The European Union parliament has expressed worry over the resent spate of attacks by Boko Haram terrorists in Nigeria, noting that the country is not yet winning the war against the terror group.
The EU parliament which stated this in a statement seen by the Cable over the weekend, regretted that progress in the anti terrorism effort has stalled, even as it raised issues about human rights violations.
“Terrorist attacks which have taken place in the country; reiterates its concern about the protracted crisis in Nigeria and the volatile security situation in the North-East, and strongly condemns the repeated violations of human rights, international and humanitarian law, whether based on religion or ethnicity,” the statement read.
“Condemns in particular the recent increase in violence against ethnic and religious communities, including the targeting of religious institutions and worshippers.
“Deplores that progress has stalled in the fight against Boko Haram, ISWAP and the increased occurrence and severity of suicide attacks and direct attacks against military positions; recalls that Nigeria’s President Buhari was re-elected in 2019 on the promise of defeating the violent extremism promoted by Boko Haram and other terror groups, and urges the President to implement his campaign promises.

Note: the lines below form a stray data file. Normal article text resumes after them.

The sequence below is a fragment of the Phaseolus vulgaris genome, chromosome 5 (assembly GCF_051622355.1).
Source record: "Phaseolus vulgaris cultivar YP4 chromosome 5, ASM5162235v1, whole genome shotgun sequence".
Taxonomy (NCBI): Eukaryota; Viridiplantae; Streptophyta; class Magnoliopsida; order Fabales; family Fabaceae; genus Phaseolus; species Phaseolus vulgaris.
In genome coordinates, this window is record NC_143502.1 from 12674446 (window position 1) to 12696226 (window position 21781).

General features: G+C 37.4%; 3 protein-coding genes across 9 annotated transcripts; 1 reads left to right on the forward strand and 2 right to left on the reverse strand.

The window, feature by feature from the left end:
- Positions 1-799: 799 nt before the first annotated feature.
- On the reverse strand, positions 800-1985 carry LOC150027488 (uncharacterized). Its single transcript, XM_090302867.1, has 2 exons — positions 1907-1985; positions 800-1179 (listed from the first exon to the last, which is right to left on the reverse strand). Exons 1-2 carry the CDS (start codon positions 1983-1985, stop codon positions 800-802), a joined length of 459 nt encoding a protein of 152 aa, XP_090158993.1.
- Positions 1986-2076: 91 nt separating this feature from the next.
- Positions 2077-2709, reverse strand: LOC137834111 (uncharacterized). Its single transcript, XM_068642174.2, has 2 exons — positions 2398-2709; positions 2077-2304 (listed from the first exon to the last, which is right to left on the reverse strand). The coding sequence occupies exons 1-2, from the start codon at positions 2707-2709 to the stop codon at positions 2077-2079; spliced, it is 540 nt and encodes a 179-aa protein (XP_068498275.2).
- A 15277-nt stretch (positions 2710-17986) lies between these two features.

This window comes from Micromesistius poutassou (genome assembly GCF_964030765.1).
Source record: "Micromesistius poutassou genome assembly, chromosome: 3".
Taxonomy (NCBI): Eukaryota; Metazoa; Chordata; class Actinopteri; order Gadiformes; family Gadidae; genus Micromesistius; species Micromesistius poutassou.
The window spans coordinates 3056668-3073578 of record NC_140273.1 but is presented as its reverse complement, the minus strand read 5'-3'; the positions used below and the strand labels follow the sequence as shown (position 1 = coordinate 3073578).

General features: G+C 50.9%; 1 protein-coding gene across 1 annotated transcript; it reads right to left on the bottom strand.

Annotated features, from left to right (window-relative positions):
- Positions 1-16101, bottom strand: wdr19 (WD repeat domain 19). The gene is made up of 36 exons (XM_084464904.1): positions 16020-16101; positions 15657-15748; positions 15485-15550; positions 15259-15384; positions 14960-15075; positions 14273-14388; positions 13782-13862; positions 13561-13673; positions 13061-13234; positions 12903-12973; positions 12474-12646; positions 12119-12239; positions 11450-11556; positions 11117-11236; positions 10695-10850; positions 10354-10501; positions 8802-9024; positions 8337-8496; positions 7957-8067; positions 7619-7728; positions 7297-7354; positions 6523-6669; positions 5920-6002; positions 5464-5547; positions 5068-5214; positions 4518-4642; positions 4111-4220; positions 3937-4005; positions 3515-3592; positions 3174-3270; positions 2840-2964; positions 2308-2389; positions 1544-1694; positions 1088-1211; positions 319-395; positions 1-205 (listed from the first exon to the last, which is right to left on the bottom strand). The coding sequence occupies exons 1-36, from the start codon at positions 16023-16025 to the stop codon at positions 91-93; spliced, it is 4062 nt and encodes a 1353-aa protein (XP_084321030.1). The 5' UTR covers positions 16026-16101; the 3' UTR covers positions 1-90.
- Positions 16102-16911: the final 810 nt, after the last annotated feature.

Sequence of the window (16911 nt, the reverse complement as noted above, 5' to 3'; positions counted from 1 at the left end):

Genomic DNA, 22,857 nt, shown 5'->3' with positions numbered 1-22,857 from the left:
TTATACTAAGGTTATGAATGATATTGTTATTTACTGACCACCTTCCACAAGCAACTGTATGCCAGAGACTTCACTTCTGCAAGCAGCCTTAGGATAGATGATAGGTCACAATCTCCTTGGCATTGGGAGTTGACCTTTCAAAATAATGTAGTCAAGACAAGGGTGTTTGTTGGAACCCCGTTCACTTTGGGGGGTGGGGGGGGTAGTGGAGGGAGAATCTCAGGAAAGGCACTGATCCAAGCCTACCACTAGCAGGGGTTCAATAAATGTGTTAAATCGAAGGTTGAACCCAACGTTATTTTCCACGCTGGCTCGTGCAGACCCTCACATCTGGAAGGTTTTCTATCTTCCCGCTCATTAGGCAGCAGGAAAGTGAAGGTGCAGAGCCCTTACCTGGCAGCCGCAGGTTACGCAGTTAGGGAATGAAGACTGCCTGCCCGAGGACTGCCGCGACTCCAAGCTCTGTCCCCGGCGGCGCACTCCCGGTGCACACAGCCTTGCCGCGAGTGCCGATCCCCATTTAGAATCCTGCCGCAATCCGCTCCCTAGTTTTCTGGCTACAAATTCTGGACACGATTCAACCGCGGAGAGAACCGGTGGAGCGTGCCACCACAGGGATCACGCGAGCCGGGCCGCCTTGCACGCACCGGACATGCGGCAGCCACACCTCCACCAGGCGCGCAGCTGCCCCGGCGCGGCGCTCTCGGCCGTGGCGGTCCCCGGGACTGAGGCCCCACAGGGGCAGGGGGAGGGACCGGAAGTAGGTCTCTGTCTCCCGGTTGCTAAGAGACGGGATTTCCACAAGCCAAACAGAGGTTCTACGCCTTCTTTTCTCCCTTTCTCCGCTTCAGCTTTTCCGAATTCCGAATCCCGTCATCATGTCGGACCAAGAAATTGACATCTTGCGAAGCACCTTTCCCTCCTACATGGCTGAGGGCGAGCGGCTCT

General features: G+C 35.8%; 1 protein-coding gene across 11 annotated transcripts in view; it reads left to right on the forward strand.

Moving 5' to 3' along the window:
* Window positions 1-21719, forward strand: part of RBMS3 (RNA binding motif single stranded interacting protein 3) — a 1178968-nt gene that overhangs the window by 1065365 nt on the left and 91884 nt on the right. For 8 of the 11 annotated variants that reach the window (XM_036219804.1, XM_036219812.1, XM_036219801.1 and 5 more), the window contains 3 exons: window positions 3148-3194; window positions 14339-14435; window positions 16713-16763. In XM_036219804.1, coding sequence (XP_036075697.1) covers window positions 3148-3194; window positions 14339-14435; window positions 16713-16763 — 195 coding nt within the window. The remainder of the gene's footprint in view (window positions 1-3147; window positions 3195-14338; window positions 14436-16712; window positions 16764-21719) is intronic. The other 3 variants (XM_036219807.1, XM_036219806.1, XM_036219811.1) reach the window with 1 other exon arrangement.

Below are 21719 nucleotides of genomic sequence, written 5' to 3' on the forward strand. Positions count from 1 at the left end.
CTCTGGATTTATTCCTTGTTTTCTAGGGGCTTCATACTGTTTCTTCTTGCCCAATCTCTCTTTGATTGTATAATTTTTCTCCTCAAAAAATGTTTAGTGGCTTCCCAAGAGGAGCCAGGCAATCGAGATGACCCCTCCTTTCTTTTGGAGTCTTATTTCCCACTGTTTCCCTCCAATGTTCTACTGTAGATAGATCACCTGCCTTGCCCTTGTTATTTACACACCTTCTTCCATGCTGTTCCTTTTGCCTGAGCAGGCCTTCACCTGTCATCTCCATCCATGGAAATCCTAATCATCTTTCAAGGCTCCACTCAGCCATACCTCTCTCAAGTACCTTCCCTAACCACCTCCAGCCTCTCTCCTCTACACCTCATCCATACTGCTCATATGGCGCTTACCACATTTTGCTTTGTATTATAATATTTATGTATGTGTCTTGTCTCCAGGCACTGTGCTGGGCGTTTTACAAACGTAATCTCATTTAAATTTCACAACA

“Urges the Nigerian authorities to guarantee respect for human rights in the country, and to protect the civilian population from terrorism and violence; insists that such efforts must be conducted in full accordance with respect for human rights and the rule of law, in line with the country’s international obligations.
“Considers any form of extermination of human beings or ethnic cleansing barbaric and a crime against humanity; urges the Nigerian Government to address the root causes of violence by ensuring equal rights for all citizens and non-discrimination legislation.”
The parliament said it is deeply concerned about reports of ill-treatment of children detained in military facilities and called on the Nigerian authorities to allow the United Nations access to its military detention facilities, sign a formal handover protocol to ensure that children detained by the military are quickly transferred to appropriate child protection authorities.